ShareThis Page
Political Headlines

Judge says reuniting families is government's sole burden

| Friday, Aug. 3, 2018, 8:21 p.m.
FILE - In this July 26, 2018, file photo, a child holds the hand of a Lutheran Social Services worker as she looks back to a man as they arrive at Lutheran Social Services in Phoenix. The Trump administration and the American Civil Liberties Union are proposing widely divergent plans on how to reunite hundreds of children with their deported parents after being separated at the U.S.-Mexico border. (AP Photo/Matt York, file)
FILE - In this July 26, 2018, file photo, a child holds the hand of a Lutheran Social Services worker as she looks back to a man as they arrive at Lutheran Social Services in Phoenix. The Trump administration and the American Civil Liberties Union are proposing widely divergent plans on how to reunite hundreds of children with their deported parents after being separated at the U.S.-Mexico border. (AP Photo/Matt York, file)

SAN DIEGO — A federal judge on Friday said the Trump administration was solely responsible for reuniting hundreds of children who remain separated from the parents after being split at the U.S.-Mexico border, puncturing a government plan that put the onus on the American Civil Liberties Union.

“The reality is that for every parent that is not located, there will be a permanently orphaned child and that is 100 percent the responsibility of the administration,” U.S. District Judge Dana Sabraw said.

His remarks in a conference call came a day after the administration and the American Civil Liberties Union submitted widely divergent plans on how to reunify more than 500 still-separated children, including 410 with parents outside the United States.

The government proposed Thursday that the ACLU, which represents parents, use its “considerable resources” to find parents in their home countries, predominantly Guatemala and Honduras. The Justice Department said in a court filing that the State Department has begun talks with foreign governments on how the administration may be able to aid the effort.

Sabraw said he was disappointed with the court filing “in the respect that there’s not a plan that has been proposed.” He said he would order the government to name someone to lead the effort.

“This is going to be a significant undertaking, and it’s clear that there has to be one person in charge,” he said.

Left unresolved Friday was a temporary halt on deporting reunified families that Sabraw imposed on July 16 to allow time to address another dispute. The ACLU has asked that families have at least a week to decide if they want to seek asylum after they are reunited with their children, a step that the administration opposes.

Sabraw said he wanted to wait to see how a federal judge in Washington, D. C., rules on a lawsuit that also seeks a temporary halt on deportations. If that judge transfers the case to San Diego, Sabraw said he planned to convene a hearing next week for oral arguments.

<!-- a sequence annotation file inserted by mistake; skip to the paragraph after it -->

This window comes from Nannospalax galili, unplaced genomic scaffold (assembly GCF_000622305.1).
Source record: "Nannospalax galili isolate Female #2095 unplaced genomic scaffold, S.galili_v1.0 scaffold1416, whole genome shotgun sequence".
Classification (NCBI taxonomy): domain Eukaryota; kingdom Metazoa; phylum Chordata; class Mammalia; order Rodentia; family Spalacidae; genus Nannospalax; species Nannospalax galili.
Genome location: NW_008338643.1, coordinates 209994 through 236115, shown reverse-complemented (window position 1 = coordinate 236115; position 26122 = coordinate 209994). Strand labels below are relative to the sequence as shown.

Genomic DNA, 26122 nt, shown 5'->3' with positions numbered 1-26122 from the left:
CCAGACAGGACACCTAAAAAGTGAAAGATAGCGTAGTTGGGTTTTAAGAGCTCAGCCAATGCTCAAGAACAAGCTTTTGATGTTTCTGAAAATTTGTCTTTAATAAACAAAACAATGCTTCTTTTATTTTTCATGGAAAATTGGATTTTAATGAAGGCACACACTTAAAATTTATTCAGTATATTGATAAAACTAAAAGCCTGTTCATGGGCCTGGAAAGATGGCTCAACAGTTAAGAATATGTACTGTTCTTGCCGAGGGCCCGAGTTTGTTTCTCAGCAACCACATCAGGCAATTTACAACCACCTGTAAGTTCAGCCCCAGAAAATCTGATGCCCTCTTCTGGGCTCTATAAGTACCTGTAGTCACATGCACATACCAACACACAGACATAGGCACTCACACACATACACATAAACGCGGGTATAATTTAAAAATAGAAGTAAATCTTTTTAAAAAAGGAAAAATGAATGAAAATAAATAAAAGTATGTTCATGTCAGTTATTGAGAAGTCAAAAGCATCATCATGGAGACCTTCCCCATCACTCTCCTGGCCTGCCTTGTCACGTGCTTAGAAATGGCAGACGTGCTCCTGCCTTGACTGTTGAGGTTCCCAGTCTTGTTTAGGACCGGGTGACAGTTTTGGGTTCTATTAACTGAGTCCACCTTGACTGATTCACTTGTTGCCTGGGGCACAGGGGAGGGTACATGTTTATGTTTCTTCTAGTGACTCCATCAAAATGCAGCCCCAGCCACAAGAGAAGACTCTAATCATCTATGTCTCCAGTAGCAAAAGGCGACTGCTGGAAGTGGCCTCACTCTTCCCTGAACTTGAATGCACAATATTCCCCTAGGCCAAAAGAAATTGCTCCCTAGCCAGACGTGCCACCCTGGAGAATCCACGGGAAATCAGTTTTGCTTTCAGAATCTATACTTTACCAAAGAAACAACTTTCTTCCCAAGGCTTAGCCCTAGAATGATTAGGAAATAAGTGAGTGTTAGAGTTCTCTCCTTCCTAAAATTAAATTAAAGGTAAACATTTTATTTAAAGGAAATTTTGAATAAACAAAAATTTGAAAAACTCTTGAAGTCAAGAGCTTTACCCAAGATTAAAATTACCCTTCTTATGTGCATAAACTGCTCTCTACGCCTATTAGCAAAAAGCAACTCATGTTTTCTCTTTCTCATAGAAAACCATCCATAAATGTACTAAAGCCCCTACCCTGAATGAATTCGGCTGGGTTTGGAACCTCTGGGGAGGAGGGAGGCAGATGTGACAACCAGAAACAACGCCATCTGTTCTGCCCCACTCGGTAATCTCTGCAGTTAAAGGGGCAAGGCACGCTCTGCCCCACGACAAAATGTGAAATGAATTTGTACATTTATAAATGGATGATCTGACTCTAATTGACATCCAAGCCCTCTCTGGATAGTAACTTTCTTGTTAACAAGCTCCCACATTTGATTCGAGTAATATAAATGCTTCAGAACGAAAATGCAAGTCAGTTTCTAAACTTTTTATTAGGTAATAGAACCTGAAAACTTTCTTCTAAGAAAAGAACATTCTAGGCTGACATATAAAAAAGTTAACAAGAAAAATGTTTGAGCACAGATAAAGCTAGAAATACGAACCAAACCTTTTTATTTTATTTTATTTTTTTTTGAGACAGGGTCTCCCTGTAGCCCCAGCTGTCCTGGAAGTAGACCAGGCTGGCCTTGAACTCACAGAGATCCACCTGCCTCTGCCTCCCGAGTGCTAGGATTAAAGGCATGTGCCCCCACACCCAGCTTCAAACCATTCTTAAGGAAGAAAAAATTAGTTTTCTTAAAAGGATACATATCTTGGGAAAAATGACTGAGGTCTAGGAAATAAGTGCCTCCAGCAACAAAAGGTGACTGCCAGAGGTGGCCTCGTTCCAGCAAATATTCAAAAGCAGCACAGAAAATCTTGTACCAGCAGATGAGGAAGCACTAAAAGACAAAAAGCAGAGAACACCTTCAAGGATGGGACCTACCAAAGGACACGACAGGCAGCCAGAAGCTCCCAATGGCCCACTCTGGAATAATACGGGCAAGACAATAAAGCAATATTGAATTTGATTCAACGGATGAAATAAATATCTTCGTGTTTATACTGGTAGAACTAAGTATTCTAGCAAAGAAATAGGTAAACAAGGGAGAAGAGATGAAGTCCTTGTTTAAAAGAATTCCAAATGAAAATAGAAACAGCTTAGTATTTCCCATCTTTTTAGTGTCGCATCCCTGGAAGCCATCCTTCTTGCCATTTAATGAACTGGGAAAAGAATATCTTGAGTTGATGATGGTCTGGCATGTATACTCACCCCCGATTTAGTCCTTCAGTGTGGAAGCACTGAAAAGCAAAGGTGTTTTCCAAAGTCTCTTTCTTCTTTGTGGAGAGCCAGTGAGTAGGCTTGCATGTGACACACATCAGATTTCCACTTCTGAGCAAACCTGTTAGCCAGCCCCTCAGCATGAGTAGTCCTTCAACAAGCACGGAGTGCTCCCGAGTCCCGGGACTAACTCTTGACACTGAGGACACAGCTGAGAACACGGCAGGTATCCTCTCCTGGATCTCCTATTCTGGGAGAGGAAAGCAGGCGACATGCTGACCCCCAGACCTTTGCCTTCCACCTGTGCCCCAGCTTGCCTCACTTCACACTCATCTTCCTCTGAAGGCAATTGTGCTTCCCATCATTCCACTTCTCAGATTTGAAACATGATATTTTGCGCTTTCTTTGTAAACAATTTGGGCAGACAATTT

In late June, Sabraw ordered that more than 2,500 children rejoin their parents by July 26. Hundreds remain apart, however, mainly because their many of those parents are outside the country.

TribLIVE commenting policy

You are solely responsible for your comments and by using TribLive.com you agree to our Terms of Service.

We moderate comments. Our goal is to provide substantive commentary for a general readership. By screening submissions, we provide a space where readers can share intelligent and informed commentary that enhances the quality of our news and information.

While most comments will be posted if they are on-topic and not abusive, moderating decisions are subjective. We will make them as carefully and consistently as we can. Because of the volume of reader comments, we cannot review individual moderation decisions with readers.

We value thoughtful comments representing a range of views that make their point quickly and politely. We make an effort to protect discussions from repeated comments either by the same reader or different readers

We follow the same standards for taste as the daily newspaper. A few things we won't tolerate: personal attacks, obscenity, vulgarity, profanity (including expletives and letters followed by dashes), commercial promotion, impersonations, incoherence, proselytizing and SHOUTING. Don't include URLs to Web sites.

We do not edit comments. They are either approved or deleted. We reserve the right to edit a comment that is quoted or excerpted in an article. In this case, we may fix spelling and punctuation.

We welcome strong opinions and criticism of our work, but we don't want comments to become bogged down with discussions of our policies and we will moderate accordingly.

We appreciate it when readers and people quoted in articles or blog posts point out errors of fact or emphasis and will investigate all assertions. But these suggestions should be sent via e-mail. To avoid distracting other readers, we won't publish comments that suggest a correction. Instead, corrections will be made in a blog post or in an article.

click me